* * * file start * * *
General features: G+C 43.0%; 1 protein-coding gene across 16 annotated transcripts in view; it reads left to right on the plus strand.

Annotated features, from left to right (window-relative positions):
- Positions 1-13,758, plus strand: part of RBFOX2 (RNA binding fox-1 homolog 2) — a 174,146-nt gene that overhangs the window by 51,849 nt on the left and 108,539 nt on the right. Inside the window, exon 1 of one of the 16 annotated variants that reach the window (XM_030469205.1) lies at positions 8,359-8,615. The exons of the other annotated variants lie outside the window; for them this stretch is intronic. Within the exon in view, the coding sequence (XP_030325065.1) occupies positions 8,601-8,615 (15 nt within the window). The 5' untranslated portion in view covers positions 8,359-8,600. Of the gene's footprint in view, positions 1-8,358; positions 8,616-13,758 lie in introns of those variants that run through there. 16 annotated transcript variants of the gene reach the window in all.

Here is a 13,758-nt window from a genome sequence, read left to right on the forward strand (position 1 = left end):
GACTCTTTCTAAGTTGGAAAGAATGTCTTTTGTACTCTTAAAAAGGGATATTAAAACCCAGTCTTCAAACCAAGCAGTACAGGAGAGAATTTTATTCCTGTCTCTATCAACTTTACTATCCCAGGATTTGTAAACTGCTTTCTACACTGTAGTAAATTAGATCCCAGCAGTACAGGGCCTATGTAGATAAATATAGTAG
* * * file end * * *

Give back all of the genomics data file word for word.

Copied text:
General features: G+C 43.0%; 1 protein-coding gene across 16 annotated transcripts in view; it reads left to right on the plus strand.

Annotated features, from left to right (window-relative positions):
- Positions 1-13,758, plus strand: part of RBFOX2 (RNA binding fox-1 homolog 2) — a 174,146-nt gene that overhangs the window by 51,849 nt on the left and 108,539 nt on the right. Inside the window, exon 1 of one of the 16 annotated variants that reach the window (XM_030469205.1) lies at positions 8,359-8,615. The exons of the other annotated variants lie outside the window; for them this stretch is intronic. Within the exon in view, the coding sequence (XP_030325065.1) occupies positions 8,601-8,615 (15 nt within the window). The 5' untranslated portion in view covers positions 8,359-8,600. Of the gene's footprint in view, positions 1-8,358; positions 8,616-13,758 lie in introns of those variants that run through there. 16 annotated transcript variants of the gene reach the window in all.

Here is a 13,758-nt window from a genome sequence, read left to right on the forward strand (position 1 = left end):
GACTCTTTCTAAGTTGGAAAGAATGTCTTTTGTACTCTTAAAAAGGGATATTAAAACCCAGTCTTCAAACCAAGCAGTACAGGAGAGAATTTTATTCCTGTCTCTATCAACTTTACTATCCCAGGATTTGTAAACTGCTTTCTACACTGTAGTAAATTAGATCCCAGCAGTACAGGGCCTATGTAGATAAATATAGTAG